Angela Sibanda, Chronicle Reporter
THE South African government has started tackling attacks on foreigners, including Zimbabweans, by a grouping that launched an anti-foreigner campaign it calls Operation Dudula.
The campaign has seen non-South Africans being forced out of their businesses and the attacks intensified over the weekend as dozens of people were chased away in a number of areas including Johannesburg.
Foreigners in the neighbouring country who are there legally have also been targeted and among those on the receiving end are truck drivers.
Those behind the campaign accuse foreign nationals of taking their jobs and being responsible for the rising levels of crime such as running drug and prostitution syndicates.
The campaign has resulted in Zimbabweans living in fear in the neighbouring country.
There have been outbreaks of xenophobic attacks in South Africa over the years and the most serious violence was witnessed in 2008 when about 60 people died.
Last year in December, South Africa’s Home Affairs Department also stopped renewing the Zimbabwean Special Permits (ZEPs) that expired in that month, and opted to give the permit holders a year to move to other visa regimes or face deportation.
The ZEP, which is also being scrapped was introduced in 2009 and there are about 180 000 ZEP holders in South Africa.
The spokesperson for South Africa Police Minister Bheki Cele, Lirandzu Themba, had not responded to questions sent to her last night.
However, International Relations and Co-operation Minister Naledi Pandor’s spokesperson Lunga Ngqengelele said the matter was being dealt with.
“This issue has got nothing to do with Dirco (Department of International Relations and Cooperation) and it is being dealt with by the police because it is against the South African laws for anyone to be harassing businesses.
The issue of checking permits is a government role through a department of labour and employment in South Africa.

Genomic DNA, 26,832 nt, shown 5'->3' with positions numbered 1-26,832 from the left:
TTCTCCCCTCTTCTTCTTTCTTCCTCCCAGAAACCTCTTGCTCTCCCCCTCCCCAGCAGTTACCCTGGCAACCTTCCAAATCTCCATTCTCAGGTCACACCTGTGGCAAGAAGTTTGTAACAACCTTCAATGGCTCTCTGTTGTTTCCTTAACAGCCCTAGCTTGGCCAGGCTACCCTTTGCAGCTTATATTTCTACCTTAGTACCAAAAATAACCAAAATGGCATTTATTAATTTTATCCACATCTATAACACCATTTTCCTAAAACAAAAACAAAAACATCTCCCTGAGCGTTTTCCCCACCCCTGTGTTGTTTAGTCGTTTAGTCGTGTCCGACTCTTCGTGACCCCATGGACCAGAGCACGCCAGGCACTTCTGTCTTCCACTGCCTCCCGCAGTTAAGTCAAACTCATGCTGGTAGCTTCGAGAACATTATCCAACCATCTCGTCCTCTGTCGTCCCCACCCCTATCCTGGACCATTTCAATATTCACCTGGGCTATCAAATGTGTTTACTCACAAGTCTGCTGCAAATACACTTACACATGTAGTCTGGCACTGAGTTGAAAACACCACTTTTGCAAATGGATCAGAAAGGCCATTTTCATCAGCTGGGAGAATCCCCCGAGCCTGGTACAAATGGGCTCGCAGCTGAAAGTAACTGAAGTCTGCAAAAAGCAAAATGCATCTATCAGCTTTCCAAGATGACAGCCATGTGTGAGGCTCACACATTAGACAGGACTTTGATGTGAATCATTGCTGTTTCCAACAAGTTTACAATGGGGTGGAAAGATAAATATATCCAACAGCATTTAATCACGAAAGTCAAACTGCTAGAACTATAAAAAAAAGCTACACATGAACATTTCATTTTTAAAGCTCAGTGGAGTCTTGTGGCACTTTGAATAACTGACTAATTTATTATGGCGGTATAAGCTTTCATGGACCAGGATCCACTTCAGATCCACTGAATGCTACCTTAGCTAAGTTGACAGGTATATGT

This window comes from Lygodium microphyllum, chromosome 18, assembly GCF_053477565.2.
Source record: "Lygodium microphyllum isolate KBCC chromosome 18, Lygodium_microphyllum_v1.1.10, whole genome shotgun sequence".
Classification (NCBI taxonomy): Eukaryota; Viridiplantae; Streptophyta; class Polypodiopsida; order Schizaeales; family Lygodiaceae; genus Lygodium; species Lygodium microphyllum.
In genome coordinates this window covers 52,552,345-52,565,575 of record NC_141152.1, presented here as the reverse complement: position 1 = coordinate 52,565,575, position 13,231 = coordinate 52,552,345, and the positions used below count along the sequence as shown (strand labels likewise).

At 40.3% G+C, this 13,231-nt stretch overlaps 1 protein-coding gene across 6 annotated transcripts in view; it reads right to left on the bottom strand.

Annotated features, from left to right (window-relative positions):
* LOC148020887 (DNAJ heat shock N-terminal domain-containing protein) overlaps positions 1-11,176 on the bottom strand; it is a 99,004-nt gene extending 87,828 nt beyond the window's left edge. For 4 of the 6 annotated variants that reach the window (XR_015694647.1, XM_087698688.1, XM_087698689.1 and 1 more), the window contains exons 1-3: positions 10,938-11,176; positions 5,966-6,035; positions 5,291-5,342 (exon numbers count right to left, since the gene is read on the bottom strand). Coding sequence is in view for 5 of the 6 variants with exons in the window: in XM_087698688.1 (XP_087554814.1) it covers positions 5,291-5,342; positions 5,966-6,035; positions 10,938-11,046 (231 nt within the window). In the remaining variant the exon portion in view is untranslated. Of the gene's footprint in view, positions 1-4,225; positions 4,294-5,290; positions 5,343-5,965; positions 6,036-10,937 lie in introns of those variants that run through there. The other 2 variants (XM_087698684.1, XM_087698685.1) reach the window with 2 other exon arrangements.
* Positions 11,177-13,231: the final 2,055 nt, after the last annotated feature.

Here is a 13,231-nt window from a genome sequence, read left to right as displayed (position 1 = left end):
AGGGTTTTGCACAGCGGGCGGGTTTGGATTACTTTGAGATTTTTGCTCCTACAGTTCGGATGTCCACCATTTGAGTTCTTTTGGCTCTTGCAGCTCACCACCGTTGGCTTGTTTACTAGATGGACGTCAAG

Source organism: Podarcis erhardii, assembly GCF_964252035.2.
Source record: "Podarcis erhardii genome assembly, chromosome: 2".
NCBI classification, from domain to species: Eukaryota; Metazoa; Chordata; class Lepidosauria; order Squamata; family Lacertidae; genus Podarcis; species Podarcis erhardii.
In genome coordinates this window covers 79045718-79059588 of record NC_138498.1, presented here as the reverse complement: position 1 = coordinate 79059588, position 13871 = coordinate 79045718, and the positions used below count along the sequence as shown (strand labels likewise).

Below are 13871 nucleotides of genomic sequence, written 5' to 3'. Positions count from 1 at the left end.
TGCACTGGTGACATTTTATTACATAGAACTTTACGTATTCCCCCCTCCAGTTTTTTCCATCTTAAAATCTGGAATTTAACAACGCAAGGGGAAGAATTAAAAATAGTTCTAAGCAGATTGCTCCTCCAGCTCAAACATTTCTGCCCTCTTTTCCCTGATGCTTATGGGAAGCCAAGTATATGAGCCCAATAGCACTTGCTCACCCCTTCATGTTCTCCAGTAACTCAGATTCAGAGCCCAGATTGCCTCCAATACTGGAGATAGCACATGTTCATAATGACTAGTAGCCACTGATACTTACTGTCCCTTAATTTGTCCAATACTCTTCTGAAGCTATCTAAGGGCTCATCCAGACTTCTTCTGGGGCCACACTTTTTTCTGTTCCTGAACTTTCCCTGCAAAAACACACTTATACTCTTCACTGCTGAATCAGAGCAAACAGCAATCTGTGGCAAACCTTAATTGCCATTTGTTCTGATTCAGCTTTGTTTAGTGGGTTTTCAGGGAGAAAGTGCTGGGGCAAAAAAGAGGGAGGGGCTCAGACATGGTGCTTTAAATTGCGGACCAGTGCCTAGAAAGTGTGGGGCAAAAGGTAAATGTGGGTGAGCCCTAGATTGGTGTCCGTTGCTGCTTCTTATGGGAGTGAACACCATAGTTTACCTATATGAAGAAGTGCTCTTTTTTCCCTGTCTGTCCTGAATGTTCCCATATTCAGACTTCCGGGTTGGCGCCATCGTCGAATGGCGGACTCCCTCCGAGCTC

It’s not done by individuals; hence it is being dealt with,” he said.
Zimbabwe Consul-General to Johannesburg Mrs Melody Chaurura said they had engaged responsible authorities in South Africa to ensure the safety of Zimbabweans.
“We received reports over the past week of Zimbabweans who were being attacked by the so-called Operation Dudula.
“However, police have intervened and stopped the attacks and as of now, we have no new reports of harassment or anyone who has been injured.
We will continue engaging responsible authorities to ensure the safety of Zimbabwean citizens,” she said.
In an interview, Zimbabwe Community in South Africa chairperson Mr Nicholas Ngqabutho Mabhena said even Zimbabweans who are in South Africa legally have been attacked.
He said it was not the duty of citizens to go around inspecting legal documents, but of the police.
“Groups of people who are calling themselves Operation Dudula are going around, harassing foreigners despite them holding legal documents.
There have been attacks in Soweto around Baragwanath Hospital and in Alexandra amongst other areas.
This is an illegal operation because you can’t have private citizens going around asking people to produce documents. It is not the job of private citizens to check permits,” he said.
“It is the duty of the police and the immigration officers.
If they think that there are people living in South Africa without documents, they should talk to the department of home affairs and the police.”
He appealed to Zimbabweans and other nationals to be careful.
“We advise our members not to produce or show their documents to any private citizens.
We have engaged the African Diaspora Forum and we are coordinating a response mechanism.
We are in contact with the South African Council of churches and other civil society organisations and we are working on trying to isolate Operation Dudula at community level,” said Mr Mabhena.
Article Source: The Chronicle